COP15 Climate Talks – Penultimate Score Report & What Must Be Done
I thought I’d offer a penultimate progress report on the other great ongoing US-Obama policy debacle: the Copenhagen COP15 climate talks.
Obama, and Chinese Premier Wen, parachuted in at the last minute. Promptly, upon arrival, they immediately disappointed the rest of the world by failing to offer, between the two of them, a single substantive new proposal. The world had wishful expectations that these two giants of superpowerdom would propose something – anything – substantive to help clinch the deal. But alas, no, it was all weasel words, spin and throwing rivals under the bus.
Here’s where things stand, depending on your perspective:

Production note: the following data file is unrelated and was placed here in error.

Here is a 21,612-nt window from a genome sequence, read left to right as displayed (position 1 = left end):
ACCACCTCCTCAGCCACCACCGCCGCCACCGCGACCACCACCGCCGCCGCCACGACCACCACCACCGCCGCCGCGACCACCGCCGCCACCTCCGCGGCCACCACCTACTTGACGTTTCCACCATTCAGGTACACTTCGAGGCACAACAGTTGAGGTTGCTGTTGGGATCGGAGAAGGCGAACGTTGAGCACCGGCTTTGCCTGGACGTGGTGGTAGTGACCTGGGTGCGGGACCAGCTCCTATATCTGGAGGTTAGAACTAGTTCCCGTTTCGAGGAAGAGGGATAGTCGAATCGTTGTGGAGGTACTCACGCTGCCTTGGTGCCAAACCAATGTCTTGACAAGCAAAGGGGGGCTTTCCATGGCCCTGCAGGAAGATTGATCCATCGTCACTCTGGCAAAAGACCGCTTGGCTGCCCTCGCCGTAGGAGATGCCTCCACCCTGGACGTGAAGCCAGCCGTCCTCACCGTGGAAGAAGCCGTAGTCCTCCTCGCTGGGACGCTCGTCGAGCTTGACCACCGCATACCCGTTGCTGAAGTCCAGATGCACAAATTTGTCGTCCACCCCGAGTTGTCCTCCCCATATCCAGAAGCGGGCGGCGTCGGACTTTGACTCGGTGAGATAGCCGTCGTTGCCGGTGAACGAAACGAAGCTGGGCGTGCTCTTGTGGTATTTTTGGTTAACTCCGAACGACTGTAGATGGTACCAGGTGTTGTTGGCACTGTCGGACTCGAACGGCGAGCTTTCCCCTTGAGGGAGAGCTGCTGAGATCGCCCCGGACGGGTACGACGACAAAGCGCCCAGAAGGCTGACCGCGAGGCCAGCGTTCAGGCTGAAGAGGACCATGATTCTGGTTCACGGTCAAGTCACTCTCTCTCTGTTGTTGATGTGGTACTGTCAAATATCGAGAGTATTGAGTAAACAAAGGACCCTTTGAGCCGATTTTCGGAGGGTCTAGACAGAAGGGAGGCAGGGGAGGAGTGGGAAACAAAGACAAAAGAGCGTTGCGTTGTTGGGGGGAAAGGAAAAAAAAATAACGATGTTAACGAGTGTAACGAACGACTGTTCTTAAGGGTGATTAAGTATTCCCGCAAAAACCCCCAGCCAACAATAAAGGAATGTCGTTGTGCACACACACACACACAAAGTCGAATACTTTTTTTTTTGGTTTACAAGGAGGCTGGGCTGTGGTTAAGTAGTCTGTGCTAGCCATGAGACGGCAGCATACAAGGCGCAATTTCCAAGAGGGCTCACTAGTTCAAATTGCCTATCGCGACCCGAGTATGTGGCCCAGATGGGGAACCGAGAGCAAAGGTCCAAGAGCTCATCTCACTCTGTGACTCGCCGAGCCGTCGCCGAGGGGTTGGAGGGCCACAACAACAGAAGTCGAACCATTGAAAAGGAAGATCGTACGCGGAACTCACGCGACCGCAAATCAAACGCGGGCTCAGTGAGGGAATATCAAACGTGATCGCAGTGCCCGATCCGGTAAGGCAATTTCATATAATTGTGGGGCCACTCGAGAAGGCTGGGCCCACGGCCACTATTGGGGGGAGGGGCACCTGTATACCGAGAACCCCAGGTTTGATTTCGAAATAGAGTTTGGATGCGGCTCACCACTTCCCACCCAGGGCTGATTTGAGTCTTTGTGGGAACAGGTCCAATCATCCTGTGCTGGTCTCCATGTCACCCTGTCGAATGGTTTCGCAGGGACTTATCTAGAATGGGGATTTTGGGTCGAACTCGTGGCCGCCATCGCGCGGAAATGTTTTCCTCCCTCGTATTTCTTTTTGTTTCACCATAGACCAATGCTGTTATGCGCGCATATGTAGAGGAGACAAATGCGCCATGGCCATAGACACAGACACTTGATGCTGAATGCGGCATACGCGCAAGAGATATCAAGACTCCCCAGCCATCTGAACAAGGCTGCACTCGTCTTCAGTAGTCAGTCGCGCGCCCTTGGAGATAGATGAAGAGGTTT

The Rogue States
There are two rogue states in this game – the US and China. The US refused to participate in Kyoto and now claims the right to special treatment because of our previous recalcitrance. China somehow managed to negotiate a free pass for itself at Kyoto – possibly because it actually was a much poorer country back then – and now is insisting on special treatment because of their previous good luck. Nobody buys either of these arguments. Well, nobody that is, other than MSM and the two countries’ respective leaders.
Rogue State #1: America
America is the world’s second largest carbon emitter, having just been edged out by Rogue State #2, China. America’s per capita carbon intensity is a simply unbelievable 19 metric tons per person per year. It’s carbon intensity per GDP unit is roughly 0.4 metric tons of CO2 per $1,000 in GDP, which, while good by developing country standards, is unacceptable for the world’s most technologically advanced industrial economy.